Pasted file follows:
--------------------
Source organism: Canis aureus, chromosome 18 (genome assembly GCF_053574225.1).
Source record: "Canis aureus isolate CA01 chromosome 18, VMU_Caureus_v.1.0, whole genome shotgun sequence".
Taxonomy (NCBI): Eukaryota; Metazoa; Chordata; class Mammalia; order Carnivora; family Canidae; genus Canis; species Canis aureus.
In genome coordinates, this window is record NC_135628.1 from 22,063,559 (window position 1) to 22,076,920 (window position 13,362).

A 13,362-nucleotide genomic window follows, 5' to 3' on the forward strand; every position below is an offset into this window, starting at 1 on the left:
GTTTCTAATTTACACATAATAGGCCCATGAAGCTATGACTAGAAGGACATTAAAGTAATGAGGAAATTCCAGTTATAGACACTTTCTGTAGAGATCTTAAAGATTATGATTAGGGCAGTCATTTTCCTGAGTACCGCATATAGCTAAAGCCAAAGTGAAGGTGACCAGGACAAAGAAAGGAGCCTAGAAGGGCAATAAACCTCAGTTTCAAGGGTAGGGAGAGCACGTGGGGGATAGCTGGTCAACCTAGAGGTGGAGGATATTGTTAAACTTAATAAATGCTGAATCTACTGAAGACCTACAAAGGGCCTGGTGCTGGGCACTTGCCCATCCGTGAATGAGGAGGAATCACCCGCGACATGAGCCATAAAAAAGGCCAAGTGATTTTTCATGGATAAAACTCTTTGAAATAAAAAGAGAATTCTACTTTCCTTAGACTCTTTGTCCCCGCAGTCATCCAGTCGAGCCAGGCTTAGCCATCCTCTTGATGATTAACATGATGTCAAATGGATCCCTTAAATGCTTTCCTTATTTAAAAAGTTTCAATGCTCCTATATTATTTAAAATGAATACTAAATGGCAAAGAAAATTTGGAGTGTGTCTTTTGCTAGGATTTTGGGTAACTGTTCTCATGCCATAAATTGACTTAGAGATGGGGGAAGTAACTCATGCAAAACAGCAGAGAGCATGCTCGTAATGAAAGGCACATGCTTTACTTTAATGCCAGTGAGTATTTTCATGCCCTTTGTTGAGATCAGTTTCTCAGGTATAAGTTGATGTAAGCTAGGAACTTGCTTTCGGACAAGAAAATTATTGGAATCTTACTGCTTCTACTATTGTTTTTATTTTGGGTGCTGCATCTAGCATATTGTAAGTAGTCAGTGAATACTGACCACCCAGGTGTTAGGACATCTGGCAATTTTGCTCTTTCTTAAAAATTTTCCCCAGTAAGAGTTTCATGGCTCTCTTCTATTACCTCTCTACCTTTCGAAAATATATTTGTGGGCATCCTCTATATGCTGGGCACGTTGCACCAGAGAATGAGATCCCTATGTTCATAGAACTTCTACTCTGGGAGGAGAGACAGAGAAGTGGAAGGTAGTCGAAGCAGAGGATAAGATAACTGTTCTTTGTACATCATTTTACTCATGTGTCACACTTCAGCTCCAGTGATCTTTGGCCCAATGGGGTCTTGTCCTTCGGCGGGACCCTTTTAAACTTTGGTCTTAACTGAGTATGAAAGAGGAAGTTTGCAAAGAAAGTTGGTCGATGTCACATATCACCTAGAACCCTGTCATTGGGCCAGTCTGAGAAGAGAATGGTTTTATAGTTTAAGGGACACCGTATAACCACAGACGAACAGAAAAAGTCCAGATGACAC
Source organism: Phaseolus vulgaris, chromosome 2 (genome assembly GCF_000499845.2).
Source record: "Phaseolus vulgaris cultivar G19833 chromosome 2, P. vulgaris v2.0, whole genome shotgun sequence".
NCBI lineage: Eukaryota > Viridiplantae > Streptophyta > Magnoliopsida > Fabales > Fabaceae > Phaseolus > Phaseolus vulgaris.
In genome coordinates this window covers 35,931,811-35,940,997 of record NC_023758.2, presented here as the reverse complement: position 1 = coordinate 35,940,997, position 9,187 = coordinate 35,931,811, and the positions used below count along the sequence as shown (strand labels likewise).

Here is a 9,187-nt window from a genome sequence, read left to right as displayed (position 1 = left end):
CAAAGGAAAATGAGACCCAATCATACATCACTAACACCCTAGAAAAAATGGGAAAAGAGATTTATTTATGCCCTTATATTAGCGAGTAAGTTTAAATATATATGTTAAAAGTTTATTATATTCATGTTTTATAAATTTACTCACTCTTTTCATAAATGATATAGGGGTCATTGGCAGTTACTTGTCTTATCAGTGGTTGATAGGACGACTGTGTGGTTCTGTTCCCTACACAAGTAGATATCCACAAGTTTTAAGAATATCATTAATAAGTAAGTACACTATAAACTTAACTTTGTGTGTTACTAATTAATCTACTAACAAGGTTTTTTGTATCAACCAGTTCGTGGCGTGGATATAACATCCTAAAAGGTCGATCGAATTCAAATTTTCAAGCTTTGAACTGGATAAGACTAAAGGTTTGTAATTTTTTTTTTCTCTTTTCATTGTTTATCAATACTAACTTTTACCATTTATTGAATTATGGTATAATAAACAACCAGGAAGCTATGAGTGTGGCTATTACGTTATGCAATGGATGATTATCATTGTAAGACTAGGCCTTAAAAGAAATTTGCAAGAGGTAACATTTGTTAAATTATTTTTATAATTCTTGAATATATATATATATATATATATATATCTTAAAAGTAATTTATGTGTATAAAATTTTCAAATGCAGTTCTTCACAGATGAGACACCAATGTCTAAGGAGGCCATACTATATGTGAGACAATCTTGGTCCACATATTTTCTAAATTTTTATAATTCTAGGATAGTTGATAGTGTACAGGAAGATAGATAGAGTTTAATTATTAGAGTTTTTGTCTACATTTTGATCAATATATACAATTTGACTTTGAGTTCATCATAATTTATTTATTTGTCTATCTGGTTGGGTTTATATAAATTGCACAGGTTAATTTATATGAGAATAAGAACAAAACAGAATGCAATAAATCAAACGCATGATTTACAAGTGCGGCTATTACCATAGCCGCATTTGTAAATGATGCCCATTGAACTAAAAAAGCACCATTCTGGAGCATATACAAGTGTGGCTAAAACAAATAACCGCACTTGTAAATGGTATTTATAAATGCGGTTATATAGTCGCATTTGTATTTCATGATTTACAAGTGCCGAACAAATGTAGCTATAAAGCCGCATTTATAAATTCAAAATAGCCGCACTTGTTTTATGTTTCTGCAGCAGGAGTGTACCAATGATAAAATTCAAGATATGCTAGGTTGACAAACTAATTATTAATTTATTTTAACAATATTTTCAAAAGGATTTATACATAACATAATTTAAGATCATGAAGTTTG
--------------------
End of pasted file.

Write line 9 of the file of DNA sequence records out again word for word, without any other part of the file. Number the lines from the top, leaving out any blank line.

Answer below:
NCBI lineage: Eukaryota > Viridiplantae > Streptophyta > Magnoliopsida > Fabales > Fabaceae > Phaseolus > Phaseolus vulgaris.